I'd understand MCC church a bit more if they had something special and distinctive to offer in their worship, like RCs have Mass, Methodists hymn singing, Quakers silence etc.

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leo
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The MCC is in the next city but this city has a flourishing LGCM group that meets in my church.

However, even though we are signed up to the inclusive Church agenda, there are some in the congregation who do not agree with this and they certainly wouldn't want lots of sermons related to LGBT issues (I have only mentioned the subject three times, as far as I can remember - twice in the wider context of the problems with the Anglican Communion and once to say that I did NOT think David and Jonathan were lovers).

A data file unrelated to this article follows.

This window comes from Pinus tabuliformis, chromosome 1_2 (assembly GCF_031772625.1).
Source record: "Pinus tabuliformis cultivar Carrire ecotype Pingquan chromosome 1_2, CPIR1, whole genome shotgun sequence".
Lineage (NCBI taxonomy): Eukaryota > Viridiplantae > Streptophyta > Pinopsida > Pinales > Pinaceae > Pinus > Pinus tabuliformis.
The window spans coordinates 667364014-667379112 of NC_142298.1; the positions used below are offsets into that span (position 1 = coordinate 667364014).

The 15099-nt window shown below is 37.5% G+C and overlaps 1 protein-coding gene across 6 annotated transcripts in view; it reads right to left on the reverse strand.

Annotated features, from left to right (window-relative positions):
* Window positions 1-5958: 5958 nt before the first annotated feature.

LGBT Christians who are still in a coming out phase need feeding with the word that speaks to them directly, not just a few crumbs from the rest of us.

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Fr Cuthbert
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I suspect there are many churches like yours of the sign up to inclusivity but don't talk about it, Leo.
At least the signing up step has been taken.

One hopes that in years to come the necessity for a Metropolitan Community Church to exist will have gone. However, with all breakaway churches they tend to develop as distinct denominations and it is in their self interest to continue to exist. This is especially true of churches with paid clergy - to work towards closure could mean declaring one's self redundant!

I don't know much about the Metropolitan Community Church but I suspect they exist by drawing life from other denominations - hymns, songs, liturgy etc. and indeed members. After all none of its members, i suspect, will be born into that church.

I suspect there will be an emphasis on gender neutral language, and little tradition of their own.

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Anglican_Brat